Baldwin Calculating Engine

This is one of few surviving examples of a production model of the pinwheel calculating machine patented by Frank S. Baldwin of St. Louis in 1875. On a pinwheel calculating machine, digits are represented by retractable pins. Setting the machine consists of moving levers that release an appropriate number of pins, which are engaged when the crank rotates. Baldwin’s pinwheel mechanism was not widely adopted in the United States, although the pinwheel machine proposed slightly later by the Swede W. T. Odhner was most influential.
This non-printing machine has a brass base with two brass pieces on the side that serve as a frame. The brass has a dappled finish. A brass cylinder is mounted horizontally toward the back on a shaft that joins the pieces of the frame. The cylinder is 7 cm. (4-3/4”) in radius and 7 cm. in length. It has six round holes on each end. The cylinder may be moved along the shaft by releasing a catch on the left side and rotating the large crank on the left. Rotating this crank also drives the machine.
The surface of the cylinder has eight oval openings that reveal a set of number wheels, and two rows of four metal buttons. A brass screw is on the left end. By depressing a button and turning the screw, one changes the digit showing in one hole and the number of pins protruding from the other side of the cylinder.
In this way, one can enter up to eight-digit numbers. When the cylinder is turned, the pins act on a set of intermediate wheels that move both smaller, upper wheels toward the front to show a result as large as 17 digits, and lower wheels that indicate the multiplier, up to eight digits. Beneath each of these rows is a slide to indicate decimal divisions. A lever at the left front of the machine lifts a set of small rubber wheels, making it possible to zero the result wheels using a small crank on the right.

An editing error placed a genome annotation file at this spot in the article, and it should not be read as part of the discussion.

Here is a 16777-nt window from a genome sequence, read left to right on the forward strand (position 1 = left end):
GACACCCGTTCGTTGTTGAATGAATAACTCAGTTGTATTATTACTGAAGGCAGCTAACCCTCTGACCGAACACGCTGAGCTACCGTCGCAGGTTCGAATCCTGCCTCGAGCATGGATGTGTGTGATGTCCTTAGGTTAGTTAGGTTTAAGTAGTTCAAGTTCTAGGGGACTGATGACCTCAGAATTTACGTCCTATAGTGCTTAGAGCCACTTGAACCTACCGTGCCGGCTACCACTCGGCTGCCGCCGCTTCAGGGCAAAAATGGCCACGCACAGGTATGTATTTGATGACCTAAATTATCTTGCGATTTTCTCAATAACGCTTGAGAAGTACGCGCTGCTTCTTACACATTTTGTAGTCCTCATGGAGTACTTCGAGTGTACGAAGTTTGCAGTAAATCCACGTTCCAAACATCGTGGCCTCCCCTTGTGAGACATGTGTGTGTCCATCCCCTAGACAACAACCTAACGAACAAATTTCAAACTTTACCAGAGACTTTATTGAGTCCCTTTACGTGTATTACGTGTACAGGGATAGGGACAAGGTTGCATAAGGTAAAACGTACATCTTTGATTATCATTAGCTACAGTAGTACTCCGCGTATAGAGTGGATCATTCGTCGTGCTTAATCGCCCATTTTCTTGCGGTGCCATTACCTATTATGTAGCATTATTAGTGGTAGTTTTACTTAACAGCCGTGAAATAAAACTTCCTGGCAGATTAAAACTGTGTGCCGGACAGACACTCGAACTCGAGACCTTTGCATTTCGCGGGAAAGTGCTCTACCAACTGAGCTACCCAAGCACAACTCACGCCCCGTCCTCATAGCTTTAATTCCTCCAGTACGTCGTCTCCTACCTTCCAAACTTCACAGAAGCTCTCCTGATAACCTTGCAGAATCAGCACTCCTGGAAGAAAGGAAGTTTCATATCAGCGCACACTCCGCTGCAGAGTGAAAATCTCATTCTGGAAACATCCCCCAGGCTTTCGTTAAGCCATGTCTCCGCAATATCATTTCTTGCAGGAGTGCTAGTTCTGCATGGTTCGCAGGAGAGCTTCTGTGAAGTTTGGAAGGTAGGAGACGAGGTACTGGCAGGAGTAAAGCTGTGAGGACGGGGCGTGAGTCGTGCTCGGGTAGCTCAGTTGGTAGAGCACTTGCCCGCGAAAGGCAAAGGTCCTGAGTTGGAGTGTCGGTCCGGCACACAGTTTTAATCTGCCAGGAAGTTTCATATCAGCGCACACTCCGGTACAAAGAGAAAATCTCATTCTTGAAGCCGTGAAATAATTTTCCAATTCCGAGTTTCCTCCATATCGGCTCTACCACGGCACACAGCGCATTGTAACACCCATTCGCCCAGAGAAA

The machine has no maker’s mark.
Compare to the patent model, MA*252698.
Baldwin made ten of these machines, including the patent model. This example was owned by Joseph S. McCoy, actuary of the U. S. Treasury from 1889 until his death in 1931. McCoy and his predecessor, Ezekial Brown Elliott, were most open to inventions in adding machines.
Accession file.
F. S. Baldwin, "Improvement in Calculating-Machines," U.S. Patent 159244, February 2, 1875.
“Baldwin’s Arithmometer,” Philadelphia, Reliance Machine Works, about 1875. This brochure indicates that Baldwin’s calculating engine sold for between $150 and $250.
Katsunori Kadokura, “Wann baute ”Odhner” seine erste Maschine, 1874 oder 1876?,” #29, Historische Bürowelt, 1990, pp. 7–8.
P. A. Kidwell, “The Adding Machine Fraternity at St. Louis: Creating a Center of Invention, 1880–1920,” IEEE Annals of the History of Computing, 22 #2 (April-June 2000), pp. 4–21.
L. Leland Locke, “The History of Modern Calculating Machines, an American Contribution,” American Mathematical Monthly, 31 #9 (Nov 1924), pp. 422–429.
Accession file.
Currently not on view
date made
Baldwin, Frank S.
place made
United States: Missouri, St. Louis
Physical Description
brass (overall material)
rubber (overall material)
steel (overall material)
overall: 15 cm x 19 cm x 21.5 cm; 5 29/32 in x 7 15/32 in x 8 15/32 in
ID Number
catalog number
accession number
Credit Line
Gift of Mrs. Joseph S. McCoy
See more items in
Medicine and Science: Mathematics
Science & Mathematics
Calculating Machines
Data Source
National Museum of American History, Kenneth E. Behring Center


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